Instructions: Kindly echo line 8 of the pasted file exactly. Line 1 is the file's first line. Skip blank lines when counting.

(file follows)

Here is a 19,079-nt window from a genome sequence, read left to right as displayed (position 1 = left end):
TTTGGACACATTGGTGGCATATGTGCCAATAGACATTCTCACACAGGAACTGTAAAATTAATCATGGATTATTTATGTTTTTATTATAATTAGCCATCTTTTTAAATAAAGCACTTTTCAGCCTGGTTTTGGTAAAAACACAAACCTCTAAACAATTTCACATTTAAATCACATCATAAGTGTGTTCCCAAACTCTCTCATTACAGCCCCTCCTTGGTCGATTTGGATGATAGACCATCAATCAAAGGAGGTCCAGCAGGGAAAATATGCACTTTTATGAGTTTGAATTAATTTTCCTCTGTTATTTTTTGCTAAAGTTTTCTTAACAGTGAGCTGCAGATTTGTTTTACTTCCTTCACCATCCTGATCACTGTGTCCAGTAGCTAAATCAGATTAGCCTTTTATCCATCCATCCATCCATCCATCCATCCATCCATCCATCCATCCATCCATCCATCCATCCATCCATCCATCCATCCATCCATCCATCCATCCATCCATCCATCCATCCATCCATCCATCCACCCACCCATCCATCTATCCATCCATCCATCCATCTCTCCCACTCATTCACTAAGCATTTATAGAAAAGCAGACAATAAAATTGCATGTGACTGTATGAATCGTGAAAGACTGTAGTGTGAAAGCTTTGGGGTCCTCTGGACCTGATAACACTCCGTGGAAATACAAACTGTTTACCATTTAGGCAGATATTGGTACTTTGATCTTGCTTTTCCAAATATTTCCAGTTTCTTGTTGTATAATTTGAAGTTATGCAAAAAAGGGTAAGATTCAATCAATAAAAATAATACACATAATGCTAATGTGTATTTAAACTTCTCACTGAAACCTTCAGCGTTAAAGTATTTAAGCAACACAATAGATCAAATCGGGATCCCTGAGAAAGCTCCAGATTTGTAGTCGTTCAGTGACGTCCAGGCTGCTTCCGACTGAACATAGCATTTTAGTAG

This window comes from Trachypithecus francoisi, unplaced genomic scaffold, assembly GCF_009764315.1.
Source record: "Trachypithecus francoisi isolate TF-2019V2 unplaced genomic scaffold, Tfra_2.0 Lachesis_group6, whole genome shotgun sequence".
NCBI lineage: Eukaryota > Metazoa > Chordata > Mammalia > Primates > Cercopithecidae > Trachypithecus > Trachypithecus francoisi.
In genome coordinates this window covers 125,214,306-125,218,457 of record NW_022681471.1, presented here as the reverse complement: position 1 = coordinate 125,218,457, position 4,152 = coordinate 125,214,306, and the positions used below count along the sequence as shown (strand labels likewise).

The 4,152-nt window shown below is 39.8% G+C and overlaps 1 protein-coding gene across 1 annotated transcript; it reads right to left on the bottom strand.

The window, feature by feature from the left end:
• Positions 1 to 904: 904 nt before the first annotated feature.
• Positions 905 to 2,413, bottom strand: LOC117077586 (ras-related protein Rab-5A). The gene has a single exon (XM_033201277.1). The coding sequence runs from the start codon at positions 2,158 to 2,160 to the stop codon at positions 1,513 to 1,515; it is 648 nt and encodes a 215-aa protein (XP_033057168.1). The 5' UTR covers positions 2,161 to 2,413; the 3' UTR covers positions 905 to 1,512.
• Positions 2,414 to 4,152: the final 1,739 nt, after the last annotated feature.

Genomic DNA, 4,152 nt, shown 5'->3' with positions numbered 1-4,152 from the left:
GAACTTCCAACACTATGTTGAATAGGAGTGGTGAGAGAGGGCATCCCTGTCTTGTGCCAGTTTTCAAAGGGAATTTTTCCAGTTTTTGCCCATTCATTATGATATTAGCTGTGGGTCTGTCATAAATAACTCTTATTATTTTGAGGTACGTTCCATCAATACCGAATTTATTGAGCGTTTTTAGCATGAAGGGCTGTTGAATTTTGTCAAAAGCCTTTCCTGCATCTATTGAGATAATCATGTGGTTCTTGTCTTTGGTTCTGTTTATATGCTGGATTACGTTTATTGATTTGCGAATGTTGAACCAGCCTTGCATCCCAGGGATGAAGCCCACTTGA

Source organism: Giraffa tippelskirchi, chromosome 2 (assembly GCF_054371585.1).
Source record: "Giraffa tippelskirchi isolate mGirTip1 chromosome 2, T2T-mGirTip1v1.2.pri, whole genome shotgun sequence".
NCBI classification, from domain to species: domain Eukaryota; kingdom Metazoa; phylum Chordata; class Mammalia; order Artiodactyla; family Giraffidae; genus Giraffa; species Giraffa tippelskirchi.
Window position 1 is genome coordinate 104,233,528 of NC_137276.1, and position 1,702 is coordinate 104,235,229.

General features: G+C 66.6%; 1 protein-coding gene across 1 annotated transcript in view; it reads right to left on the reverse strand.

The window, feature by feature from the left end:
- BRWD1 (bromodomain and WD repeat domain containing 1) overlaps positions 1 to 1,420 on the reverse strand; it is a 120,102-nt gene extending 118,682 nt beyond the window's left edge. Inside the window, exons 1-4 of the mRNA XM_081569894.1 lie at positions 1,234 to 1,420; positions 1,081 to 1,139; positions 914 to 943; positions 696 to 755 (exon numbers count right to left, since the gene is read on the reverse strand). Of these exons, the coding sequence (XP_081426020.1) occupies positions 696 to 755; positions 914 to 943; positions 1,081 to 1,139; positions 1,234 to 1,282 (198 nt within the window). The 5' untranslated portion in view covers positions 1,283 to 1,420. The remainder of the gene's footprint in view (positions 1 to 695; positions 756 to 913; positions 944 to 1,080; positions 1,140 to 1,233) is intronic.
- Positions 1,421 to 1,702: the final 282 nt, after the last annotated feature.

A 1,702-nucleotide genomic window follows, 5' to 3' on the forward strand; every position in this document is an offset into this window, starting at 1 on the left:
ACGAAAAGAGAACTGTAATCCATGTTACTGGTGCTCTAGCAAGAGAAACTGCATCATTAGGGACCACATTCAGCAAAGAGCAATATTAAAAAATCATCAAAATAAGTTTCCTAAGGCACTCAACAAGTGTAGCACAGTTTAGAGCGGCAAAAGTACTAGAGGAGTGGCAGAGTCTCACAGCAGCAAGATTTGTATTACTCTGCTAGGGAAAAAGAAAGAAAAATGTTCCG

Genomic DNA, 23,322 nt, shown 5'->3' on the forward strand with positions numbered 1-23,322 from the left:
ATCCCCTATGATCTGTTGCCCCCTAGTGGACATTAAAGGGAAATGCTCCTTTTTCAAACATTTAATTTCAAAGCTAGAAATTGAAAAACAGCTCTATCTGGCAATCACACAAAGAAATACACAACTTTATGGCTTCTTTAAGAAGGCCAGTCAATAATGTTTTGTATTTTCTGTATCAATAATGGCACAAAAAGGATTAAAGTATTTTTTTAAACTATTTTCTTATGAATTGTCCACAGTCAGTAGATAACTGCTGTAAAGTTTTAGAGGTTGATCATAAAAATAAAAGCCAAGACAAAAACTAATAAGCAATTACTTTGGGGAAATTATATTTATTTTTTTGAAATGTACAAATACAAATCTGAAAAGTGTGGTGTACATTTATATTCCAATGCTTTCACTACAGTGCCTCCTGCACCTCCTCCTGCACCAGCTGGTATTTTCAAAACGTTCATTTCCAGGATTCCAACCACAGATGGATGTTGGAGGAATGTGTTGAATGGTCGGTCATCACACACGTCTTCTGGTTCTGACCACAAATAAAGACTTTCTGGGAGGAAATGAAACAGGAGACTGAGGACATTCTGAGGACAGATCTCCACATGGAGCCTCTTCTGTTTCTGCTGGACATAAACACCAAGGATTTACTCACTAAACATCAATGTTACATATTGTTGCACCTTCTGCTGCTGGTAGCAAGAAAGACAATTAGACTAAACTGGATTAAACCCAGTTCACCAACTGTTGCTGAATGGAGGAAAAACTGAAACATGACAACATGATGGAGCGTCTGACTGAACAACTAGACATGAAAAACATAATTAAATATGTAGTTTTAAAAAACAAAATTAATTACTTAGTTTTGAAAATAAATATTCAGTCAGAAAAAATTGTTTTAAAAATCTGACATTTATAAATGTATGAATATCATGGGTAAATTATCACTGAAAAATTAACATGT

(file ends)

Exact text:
The window, feature by feature from the left end: